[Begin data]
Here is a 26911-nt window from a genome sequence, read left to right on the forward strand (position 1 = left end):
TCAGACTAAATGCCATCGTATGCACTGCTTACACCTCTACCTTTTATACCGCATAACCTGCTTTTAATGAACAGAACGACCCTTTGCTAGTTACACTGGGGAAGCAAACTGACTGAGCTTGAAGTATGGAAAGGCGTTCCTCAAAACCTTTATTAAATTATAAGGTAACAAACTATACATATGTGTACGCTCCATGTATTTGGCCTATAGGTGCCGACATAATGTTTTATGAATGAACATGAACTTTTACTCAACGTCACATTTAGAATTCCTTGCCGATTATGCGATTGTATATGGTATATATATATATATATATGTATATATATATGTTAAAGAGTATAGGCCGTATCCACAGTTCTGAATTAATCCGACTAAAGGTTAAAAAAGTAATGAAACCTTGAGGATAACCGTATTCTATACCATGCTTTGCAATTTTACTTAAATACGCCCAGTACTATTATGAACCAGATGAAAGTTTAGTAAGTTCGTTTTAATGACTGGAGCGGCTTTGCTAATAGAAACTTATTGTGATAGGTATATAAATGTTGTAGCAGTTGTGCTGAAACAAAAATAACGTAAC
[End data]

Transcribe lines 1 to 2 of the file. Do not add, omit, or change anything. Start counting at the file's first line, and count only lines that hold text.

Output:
Here is a 26911-nt window from a genome sequence, read left to right on the forward strand (position 1 = left end):
TCAGACTAAATGCCATCGTATGCACTGCTTACACCTCTACCTTTTATACCGCATAACCTGCTTTTAATGAACAGAACGACCCTTTGCTAGTTACACTGGGGAAGCAAACTGACTGAGCTTGAAGTATGGAAAGGCGTTCCTCAAAACCTTTATTAAATTATAAGGTAACAAACTATACATATGTGTACGCTCCATGTATTTGGCCTATAGGTGCCGACATAATGTTTTATGAATGAACATGAACTTTTACTCAACGTCACATTTAGAATTCCTTGCCGATTATGCGATTGTATATGGTATATATATATATATATATGTATATATATATGTTAAAGAGTATAGGCCGTATCCACAGTTCTGAATTAATCCGACTAAAGGTTAAAAAAGTAATGAAACCTTGAGGATAACCGTATTCTATACCATGCTTTGCAATTTTACTTAAATACGCCCAGTACTATTATGAACCAGATGAAAGTTTAGTAAGTTCGTTTTAATGACTGGAGCGGCTTTGCTAATAGAAACTTATTGTGATAGGTATATAAATGTTGTAGCAGTTGTGCTGAAACAAAAATAACGTAAC